I can’t give you a clever economical illustration of why it no longer makes financial sense to run a farm. But something has very clearly shifted in the century since Europe began its relentless drag into the Money Machine; now, if you want to live ‘the good life’, have solar panels, keep chickens or goats and grow your own food, you still need to have internet connected and work online to earn the money doing something technological or commercial in order to bankroll your ‘peasant’ existence.
But where have the peasants gone? Even the old toothless goatherds are driving dazzling Suzuki 4x4s – and I haven’t a clue how they can afford to keep up the monthly payments on them. Even the most economically aware twenty-something starting him own eco-farm in order to escape the much-loathed ‘system’ is wired up to facebook and YouTube, where he can observe the banks crashing around him and feel somewhat insulated from the stress associated with bank-dependence – but he’ll never be entirely free from its clutches.
Decided to aim for self-sufficiency is a moral decision rather than a financial one. Whatever you gain by cutting your costs you’ve already spent on installing expensive solar panels, or just by buying land. The point of it is not to break even financially; it’s to reclaim the responsibility for your life, your expenditures, you consumption, to become aware of how much effort and time and know-how is necessary to produce ANYTHING, even one tomato or a lump of cheese.
That consciousness is an exponential one; with each new discovery and shock comes another, and it opens out your horizons to every aspect of our daily consumption: water, firewood, FOOD. It takes the norm of taking such things for granted and dramatically inverts it.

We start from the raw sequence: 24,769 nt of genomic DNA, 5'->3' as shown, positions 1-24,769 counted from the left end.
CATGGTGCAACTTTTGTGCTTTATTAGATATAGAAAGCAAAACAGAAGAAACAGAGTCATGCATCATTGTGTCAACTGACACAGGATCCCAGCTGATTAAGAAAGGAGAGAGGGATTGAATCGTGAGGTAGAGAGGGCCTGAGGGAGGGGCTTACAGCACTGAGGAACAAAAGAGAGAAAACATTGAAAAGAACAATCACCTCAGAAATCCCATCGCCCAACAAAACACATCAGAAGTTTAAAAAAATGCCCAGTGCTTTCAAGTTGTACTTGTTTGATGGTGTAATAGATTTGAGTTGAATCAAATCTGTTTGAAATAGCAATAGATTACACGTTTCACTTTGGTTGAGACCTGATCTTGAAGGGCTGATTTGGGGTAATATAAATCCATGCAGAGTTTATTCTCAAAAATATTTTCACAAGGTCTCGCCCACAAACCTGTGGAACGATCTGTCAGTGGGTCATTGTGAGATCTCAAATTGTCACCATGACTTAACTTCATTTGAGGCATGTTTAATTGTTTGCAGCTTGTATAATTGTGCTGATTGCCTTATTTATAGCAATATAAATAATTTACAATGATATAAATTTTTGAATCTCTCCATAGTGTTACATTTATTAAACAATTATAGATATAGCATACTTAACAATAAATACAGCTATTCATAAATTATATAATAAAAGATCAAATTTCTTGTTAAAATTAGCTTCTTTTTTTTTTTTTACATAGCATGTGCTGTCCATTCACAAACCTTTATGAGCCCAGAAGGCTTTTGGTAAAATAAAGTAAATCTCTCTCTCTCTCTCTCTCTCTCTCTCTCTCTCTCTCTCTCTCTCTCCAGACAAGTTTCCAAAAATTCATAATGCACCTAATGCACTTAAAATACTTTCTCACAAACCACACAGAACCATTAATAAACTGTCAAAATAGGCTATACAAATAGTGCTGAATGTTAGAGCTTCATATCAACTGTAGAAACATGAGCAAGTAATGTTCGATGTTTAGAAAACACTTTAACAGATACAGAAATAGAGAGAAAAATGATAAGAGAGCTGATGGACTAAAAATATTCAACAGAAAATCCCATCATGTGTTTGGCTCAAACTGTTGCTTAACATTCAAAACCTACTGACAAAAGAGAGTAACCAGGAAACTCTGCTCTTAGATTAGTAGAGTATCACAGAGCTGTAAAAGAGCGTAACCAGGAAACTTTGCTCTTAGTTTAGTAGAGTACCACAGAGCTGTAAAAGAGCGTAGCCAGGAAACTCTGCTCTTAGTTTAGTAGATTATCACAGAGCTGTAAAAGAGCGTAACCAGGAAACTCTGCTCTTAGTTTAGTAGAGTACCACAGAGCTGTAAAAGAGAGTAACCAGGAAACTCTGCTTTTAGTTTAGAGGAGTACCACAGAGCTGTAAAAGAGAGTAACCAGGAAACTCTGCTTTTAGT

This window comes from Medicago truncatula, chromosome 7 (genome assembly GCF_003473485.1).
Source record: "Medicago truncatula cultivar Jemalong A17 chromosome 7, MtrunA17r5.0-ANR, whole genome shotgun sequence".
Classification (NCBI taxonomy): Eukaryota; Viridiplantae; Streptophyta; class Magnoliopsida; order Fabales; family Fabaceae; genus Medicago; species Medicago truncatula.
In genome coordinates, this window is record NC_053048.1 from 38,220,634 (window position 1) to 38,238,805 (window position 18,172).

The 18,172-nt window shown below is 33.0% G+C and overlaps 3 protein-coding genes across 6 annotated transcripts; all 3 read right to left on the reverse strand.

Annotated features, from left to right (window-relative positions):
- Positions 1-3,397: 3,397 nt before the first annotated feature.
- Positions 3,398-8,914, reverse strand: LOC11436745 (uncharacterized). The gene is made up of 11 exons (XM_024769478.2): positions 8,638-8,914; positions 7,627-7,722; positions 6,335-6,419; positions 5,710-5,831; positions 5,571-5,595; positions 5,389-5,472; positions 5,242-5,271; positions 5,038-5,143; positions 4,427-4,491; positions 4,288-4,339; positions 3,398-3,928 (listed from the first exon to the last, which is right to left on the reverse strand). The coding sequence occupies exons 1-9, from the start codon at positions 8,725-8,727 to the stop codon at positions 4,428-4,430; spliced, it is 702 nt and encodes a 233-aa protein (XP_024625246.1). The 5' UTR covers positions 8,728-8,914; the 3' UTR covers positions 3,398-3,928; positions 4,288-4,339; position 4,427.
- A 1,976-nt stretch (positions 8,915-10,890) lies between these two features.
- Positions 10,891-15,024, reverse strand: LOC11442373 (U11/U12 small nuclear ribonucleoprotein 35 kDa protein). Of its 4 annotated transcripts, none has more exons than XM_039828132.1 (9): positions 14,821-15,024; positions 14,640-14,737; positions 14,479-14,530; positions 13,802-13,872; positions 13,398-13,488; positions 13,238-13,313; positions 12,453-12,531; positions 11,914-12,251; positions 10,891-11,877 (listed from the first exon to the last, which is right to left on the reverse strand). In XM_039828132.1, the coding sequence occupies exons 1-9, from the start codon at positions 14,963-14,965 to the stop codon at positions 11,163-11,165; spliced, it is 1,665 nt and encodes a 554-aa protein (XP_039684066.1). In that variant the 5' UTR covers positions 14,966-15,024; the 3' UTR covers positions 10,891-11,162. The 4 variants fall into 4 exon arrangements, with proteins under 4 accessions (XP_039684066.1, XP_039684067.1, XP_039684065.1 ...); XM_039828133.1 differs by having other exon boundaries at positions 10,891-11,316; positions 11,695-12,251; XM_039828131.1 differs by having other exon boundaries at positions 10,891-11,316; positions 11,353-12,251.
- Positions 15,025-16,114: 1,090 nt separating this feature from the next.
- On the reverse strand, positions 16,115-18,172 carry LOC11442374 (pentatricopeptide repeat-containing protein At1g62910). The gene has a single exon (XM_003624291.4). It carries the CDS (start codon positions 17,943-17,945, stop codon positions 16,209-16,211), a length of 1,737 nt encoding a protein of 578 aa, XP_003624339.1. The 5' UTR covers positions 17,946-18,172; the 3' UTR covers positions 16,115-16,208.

If you haven’t cut wood and let it dry the year before, you have nothing to burn to keep you warm in winter. If you haven’t thought ahead and planted the right seeds, in the right places, with the right fertiliser, you won’t have tomatoes, cucumbers, lettuces, potatoes…If you leave your chicken coop exposed to dogs or foxes, you’ll lose your chickens and therefore your egg supply. If you don’t notice when the 1-year-old lambs of your ewe are still suckling roughly and have thereby caused their mother to get mastitis, you have a vet bill and possibly a dead animal on your hands.
On paper, this lifestyle is not one that would attract many people. It is hard, physical work; there are all sorts of unforeseeable factors that could wreck your productions (severe storms, packs of wild dogs, solar panel thieves, poison leaking in from neighbouring farms, plagues of insects devouring your fruit and veg); and it stimulates your University-educated intellect about as much as the adverts between soap operas.
But back-to-the-landers are devout believers of this path, not only as an antidote to the resource-guzzling lifestyles that are so inescapable in cities and towns but as a spiritual path, a way of regaining a connection with nature – both outwardly and inwardly. There’s nothing like the joy and satisfaction of putting hands to earth and nurturing a seedling to fruition. You gain a deep respect for the earth and its rhythms, its harmony – its music – in closing the theory books and going out and experiencing it.
So we are a peculiar cross-breed of peasant and techno-geek. One foot in the realm of mass commerce and e-technology, one foot in the bucolic bliss of fruit trees and gardens.
The peasants are not revolting – they’re evolving. (Well, OK, we are a little bit revolting. But only when we get sheep snot on our trousers.)